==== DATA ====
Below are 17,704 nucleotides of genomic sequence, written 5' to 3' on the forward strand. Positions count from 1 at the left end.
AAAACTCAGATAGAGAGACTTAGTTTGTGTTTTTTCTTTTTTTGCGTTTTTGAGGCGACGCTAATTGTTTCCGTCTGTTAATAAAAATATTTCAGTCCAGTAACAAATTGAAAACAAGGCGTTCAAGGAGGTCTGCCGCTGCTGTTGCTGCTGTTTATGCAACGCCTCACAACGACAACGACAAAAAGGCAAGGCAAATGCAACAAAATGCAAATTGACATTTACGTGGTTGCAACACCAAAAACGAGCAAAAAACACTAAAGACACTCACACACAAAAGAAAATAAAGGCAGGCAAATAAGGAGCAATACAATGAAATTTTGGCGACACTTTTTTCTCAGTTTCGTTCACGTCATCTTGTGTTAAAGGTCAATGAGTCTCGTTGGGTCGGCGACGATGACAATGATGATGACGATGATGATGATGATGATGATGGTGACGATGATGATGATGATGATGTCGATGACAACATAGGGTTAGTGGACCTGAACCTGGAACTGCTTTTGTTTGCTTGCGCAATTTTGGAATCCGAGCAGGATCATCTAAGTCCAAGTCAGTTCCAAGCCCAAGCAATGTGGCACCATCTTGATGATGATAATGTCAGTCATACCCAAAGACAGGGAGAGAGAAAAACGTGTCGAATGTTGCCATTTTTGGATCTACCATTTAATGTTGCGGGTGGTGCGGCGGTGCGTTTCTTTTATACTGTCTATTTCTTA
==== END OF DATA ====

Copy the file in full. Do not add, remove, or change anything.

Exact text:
Below are 17,704 nucleotides of genomic sequence, written 5' to 3' on the forward strand. Positions count from 1 at the left end.
AAAACTCAGATAGAGAGACTTAGTTTGTGTTTTTTCTTTTTTTGCGTTTTTGAGGCGACGCTAATTGTTTCCGTCTGTTAATAAAAATATTTCAGTCCAGTAACAAATTGAAAACAAGGCGTTCAAGGAGGTCTGCCGCTGCTGTTGCTGCTGTTTATGCAACGCCTCACAACGACAACGACAAAAAGGCAAGGCAAATGCAACAAAATGCAAATTGACATTTACGTGGTTGCAACACCAAAAACGAGCAAAAAACACTAAAGACACTCACACACAAAAGAAAATAAAGGCAGGCAAATAAGGAGCAATACAATGAAATTTTGGCGACACTTTTTTCTCAGTTTCGTTCACGTCATCTTGTGTTAAAGGTCAATGAGTCTCGTTGGGTCGGCGACGATGACAATGATGATGACGATGATGATGATGATGATGATGGTGACGATGATGATGATGATGATGTCGATGACAACATAGGGTTAGTGGACCTGAACCTGGAACTGCTTTTGTTTGCTTGCGCAATTTTGGAATCCGAGCAGGATCATCTAAGTCCAAGTCAGTTCCAAGCCCAAGCAATGTGGCACCATCTTGATGATGATAATGTCAGTCATACCCAAAGACAGGGAGAGAGAAAAACGTGTCGAATGTTGCCATTTTTGGATCTACCATTTAATGTTGCGGGTGGTGCGGCGGTGCGTTTCTTTTATACTGTCTATTTCTTA